In a significant development, European plane maker Airbus has unveiled three visual concepts for “zero emission” airplanes which will powered by hydrogen.
The development is the latest notable in the European giant’s latest effort in its push towards cleaner technology as it surges ahead with its “zero-emission” drive in post-COVID recovery plans. The unveiling has also drawn much needed public attention to this cleaner way of travel.
Airbus has placed for itself a deadline of 2035 to put a carbon-free commercial aircraft into service, a target engine makers, including Safran, have described as ambitious.
The “ZEROe” initiative includes concepts for two conventional-looking aircraft: a turbofan jet engine able to carry 120-200 people over 2,000 nautical miles (3,700 km) and a turboprop able to carry up to 100 people for 1,000 nm.
Unlike its carbon-guzzling polluting cousins, the new engines would be adapted to burn liquid hydrogen which will be stored in the rear fuselage.
Another proposal envisions a revolutionary “blended wing body” design, which is similar to the one Airbus presented in February.
Not content at just a visual concept, Airbus is also working on a demonstrator; initial results are expected in 2021.
“The demonstrator will allow us to assess what the most promising architecture is,” said Airbus Chief Technology Officer Grazia Vittadini. “We see it as applicable to all Airbus products eventually.”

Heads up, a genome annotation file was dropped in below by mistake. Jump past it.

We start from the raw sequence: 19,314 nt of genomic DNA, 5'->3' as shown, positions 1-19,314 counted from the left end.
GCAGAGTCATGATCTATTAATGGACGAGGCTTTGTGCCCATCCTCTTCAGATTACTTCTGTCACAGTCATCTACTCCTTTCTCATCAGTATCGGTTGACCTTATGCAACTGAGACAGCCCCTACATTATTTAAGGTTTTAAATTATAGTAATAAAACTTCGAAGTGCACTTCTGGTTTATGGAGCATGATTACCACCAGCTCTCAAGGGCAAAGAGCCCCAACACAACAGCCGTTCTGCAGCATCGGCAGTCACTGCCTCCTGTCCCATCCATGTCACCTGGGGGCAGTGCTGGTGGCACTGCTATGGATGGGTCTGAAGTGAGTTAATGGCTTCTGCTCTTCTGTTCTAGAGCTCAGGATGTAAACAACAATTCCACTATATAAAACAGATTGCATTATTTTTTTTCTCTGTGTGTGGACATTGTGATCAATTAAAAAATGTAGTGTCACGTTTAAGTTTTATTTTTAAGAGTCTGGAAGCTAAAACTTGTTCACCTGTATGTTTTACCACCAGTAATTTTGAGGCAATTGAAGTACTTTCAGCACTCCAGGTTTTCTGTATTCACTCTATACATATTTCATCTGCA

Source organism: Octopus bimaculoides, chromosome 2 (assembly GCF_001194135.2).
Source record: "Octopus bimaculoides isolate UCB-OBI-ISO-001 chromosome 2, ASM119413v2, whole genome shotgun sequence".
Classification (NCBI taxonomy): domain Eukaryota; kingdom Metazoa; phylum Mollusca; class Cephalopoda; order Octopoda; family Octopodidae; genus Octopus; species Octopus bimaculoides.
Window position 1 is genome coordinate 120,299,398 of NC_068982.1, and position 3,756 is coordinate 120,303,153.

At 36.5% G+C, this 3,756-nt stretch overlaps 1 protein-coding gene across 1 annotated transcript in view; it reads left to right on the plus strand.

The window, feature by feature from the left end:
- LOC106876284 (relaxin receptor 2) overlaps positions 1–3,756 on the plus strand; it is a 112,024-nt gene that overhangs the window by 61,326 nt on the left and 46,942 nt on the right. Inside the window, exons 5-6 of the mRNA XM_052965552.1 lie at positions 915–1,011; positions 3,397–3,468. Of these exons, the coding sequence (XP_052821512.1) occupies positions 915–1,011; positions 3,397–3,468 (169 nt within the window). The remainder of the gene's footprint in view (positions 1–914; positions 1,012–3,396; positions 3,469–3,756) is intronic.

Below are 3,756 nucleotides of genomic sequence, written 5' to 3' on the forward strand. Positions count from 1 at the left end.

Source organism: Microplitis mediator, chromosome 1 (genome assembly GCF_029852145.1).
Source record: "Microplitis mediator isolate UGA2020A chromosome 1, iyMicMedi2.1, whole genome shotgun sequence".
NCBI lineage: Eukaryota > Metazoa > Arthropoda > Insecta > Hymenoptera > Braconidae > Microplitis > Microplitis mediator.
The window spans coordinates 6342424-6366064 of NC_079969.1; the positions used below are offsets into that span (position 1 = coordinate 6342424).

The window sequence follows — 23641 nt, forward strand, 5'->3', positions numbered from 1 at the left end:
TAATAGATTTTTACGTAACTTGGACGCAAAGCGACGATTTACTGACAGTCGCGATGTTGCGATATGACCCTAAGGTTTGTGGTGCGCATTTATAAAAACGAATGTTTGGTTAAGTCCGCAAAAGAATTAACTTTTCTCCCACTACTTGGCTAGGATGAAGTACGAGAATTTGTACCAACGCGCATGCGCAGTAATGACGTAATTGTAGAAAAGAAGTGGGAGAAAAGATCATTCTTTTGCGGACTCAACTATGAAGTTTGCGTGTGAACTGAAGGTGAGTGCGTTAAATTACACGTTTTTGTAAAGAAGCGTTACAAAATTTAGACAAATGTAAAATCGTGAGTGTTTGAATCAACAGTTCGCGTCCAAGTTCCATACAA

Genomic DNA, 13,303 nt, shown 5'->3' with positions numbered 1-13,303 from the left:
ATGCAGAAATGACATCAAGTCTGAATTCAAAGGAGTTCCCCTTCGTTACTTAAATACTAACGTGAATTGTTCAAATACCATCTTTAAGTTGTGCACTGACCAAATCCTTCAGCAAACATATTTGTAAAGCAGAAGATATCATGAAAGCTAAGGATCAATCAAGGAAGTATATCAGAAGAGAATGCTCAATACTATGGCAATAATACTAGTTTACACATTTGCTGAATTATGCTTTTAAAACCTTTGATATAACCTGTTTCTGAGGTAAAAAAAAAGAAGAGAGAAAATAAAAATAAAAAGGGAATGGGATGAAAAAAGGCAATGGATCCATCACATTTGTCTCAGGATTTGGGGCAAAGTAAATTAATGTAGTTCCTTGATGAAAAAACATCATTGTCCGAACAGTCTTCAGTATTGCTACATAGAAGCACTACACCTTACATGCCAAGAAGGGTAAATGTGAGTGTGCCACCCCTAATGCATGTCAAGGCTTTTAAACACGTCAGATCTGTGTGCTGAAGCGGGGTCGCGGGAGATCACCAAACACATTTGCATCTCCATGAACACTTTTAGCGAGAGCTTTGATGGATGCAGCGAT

She went on to add, in order to meet its 2035 goal, Airbus will have to select technologies, which will be incorporated in the model that it selects, by 2025. Industry executives see a clean break in propulsion technology taking place only in 2040.
Challenges facing Airbus’ engineers include finding ways to store the highly volatile liquid hydrogen during flight at very cold temperatures.
Dismissing concerns that hydrogen is unsafe as a propellant, Airbus has instead called for more investments in new energy infrastructure.
Although as a fuel, hydrogen has been discussed since the 1970s, it has remained elusive since it was too expensive for widespread usage. Proponents of the technology say, once there is significant investment in infrastructure, widespread demand will hammer down the cost.
Currently, hydrogen is extracted from natural gas, which in turn creates carbon emissions. In contrast, Airbus said, the hydrogen which it will use for aviation, would be produced from renewable energy and extracted from water with electrolysis. It will be a carbon-free process once it is powered by renewable electricity.